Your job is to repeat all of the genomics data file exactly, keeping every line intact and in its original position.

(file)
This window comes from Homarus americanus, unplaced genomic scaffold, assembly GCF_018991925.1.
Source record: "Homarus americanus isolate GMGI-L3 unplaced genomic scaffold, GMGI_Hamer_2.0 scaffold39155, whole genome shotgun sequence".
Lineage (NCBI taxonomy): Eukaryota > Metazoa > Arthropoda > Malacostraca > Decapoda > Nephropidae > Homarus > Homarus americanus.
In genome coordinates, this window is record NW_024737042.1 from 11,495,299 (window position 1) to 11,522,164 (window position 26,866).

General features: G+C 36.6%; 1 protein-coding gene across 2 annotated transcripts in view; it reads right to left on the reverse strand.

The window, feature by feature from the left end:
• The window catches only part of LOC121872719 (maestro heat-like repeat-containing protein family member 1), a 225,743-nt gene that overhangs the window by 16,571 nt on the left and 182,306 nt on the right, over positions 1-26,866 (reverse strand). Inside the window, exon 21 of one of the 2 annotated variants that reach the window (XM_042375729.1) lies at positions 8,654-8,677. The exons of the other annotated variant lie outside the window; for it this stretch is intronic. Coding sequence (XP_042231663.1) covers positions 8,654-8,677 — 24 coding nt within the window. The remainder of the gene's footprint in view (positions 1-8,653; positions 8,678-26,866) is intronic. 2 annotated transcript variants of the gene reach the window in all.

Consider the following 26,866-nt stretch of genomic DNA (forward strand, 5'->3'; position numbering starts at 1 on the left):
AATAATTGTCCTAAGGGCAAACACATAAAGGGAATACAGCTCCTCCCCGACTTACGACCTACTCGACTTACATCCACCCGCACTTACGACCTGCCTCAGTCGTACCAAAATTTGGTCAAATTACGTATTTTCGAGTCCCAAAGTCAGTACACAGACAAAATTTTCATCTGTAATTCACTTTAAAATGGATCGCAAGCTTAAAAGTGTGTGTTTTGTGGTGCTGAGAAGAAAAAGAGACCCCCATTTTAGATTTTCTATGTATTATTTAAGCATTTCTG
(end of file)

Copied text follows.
This window comes from Homarus americanus, unplaced genomic scaffold, assembly GCF_018991925.1.
Source record: "Homarus americanus isolate GMGI-L3 unplaced genomic scaffold, GMGI_Hamer_2.0 scaffold39155, whole genome shotgun sequence".
Lineage (NCBI taxonomy): Eukaryota > Metazoa > Arthropoda > Malacostraca > Decapoda > Nephropidae > Homarus > Homarus americanus.
In genome coordinates, this window is record NW_024737042.1 from 11,495,299 (window position 1) to 11,522,164 (window position 26,866).

General features: G+C 36.6%; 1 protein-coding gene across 2 annotated transcripts in view; it reads right to left on the reverse strand.

The window, feature by feature from the left end:
• The window catches only part of LOC121872719 (maestro heat-like repeat-containing protein family member 1), a 225,743-nt gene that overhangs the window by 16,571 nt on the left and 182,306 nt on the right, over positions 1-26,866 (reverse strand). Inside the window, exon 21 of one of the 2 annotated variants that reach the window (XM_042375729.1) lies at positions 8,654-8,677. The exons of the other annotated variant lie outside the window; for it this stretch is intronic. Coding sequence (XP_042231663.1) covers positions 8,654-8,677 — 24 coding nt within the window. The remainder of the gene's footprint in view (positions 1-8,653; positions 8,678-26,866) is intronic. 2 annotated transcript variants of the gene reach the window in all.

Consider the following 26,866-nt stretch of genomic DNA (forward strand, 5'->3'; position numbering starts at 1 on the left):
AATAATTGTCCTAAGGGCAAACACATAAAGGGAATACAGCTCCTCCCCGACTTACGACCTACTCGACTTACATCCACCCGCACTTACGACCTGCCTCAGTCGTACCAAAATTTGGTCAAATTACGTATTTTCGAGTCCCAAAGTCAGTACACAGACAAAATTTTCATCTGTAATTCACTTTAAAATGGATCGCAAGCTTAAAAGTGTGTGTTTTGTGGTGCTGAGAAGAAAAAGAGACCCCCATTTTAGATTTTCTATGTATTATTTAAGCATTTCTG